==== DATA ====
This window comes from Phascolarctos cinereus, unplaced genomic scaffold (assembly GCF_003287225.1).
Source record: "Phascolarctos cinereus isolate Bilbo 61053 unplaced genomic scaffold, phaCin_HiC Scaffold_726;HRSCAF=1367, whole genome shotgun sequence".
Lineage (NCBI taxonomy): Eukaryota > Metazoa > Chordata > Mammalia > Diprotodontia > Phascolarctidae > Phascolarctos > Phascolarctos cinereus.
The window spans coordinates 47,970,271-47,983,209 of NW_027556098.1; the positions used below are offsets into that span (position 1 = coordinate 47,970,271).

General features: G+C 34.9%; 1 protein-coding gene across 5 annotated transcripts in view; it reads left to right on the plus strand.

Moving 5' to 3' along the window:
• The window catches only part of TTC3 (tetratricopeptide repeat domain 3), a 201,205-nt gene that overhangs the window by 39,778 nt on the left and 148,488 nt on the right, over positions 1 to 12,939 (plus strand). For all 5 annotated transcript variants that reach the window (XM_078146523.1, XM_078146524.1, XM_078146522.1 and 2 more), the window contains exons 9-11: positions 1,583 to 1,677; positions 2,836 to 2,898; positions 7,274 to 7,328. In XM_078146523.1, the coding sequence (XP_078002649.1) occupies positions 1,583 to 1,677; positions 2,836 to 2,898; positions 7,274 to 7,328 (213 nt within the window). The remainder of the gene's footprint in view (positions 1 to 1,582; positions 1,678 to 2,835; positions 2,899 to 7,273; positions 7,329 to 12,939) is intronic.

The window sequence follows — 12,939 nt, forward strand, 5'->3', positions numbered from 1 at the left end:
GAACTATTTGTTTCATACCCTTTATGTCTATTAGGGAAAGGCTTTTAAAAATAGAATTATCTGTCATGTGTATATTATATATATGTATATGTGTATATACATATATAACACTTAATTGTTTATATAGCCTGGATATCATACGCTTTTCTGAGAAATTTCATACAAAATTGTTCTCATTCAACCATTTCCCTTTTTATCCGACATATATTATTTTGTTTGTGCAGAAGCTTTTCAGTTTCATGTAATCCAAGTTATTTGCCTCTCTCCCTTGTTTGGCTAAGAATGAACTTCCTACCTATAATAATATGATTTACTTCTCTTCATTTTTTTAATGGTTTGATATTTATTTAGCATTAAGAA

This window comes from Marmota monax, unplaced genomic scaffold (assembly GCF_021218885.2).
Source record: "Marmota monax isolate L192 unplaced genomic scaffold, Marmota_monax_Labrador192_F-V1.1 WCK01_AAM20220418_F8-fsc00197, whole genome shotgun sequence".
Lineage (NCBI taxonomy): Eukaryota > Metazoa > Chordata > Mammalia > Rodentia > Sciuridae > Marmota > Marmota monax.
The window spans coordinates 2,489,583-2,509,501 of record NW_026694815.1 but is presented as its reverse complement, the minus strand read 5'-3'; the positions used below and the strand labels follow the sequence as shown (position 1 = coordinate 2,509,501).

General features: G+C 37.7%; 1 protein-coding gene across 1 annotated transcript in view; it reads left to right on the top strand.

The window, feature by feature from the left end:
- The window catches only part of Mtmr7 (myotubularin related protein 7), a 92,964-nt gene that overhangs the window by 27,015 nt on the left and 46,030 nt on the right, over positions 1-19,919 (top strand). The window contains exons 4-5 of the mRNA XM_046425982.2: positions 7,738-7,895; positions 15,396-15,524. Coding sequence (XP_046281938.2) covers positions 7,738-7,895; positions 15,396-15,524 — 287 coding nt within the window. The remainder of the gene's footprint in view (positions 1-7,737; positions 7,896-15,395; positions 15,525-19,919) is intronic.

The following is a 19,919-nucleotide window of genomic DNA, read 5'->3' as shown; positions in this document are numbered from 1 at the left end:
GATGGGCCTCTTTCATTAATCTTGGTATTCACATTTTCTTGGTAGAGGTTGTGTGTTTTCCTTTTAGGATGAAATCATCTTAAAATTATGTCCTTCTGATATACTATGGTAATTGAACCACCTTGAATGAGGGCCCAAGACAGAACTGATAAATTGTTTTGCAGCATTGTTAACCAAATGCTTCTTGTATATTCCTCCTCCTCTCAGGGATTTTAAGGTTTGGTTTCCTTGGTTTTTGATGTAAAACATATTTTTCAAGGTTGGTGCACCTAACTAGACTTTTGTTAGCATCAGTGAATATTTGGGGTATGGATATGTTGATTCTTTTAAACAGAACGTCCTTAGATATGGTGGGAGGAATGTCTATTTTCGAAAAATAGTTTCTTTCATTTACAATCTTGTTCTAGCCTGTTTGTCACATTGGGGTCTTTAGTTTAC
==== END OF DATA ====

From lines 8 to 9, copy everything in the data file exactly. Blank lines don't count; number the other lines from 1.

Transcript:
The window sequence follows — 12,939 nt, forward strand, 5'->3', positions numbered from 1 at the left end:
GAACTATTTGTTTCATACCCTTTATGTCTATTAGGGAAAGGCTTTTAAAAATAGAATTATCTGTCATGTGTATATTATATATATGTATATGTGTATATACATATATAACACTTAATTGTTTATATAGCCTGGATATCATACGCTTTTCTGAGAAATTTCATACAAAATTGTTCTCATTCAACCATTTCCCTTTTTATCCGACATATATTATTTTGTTTGTGCAGAAGCTTTTCAGTTTCATGTAATCCAAGTTATTTGCCTCTCTCCCTTGTTTGGCTAAGAATGAACTTCCTACCTATAATAATATGATTTACTTCTCTTCATTTTTTTAATGGTTTGATATTTATTTAGCATTAAGAA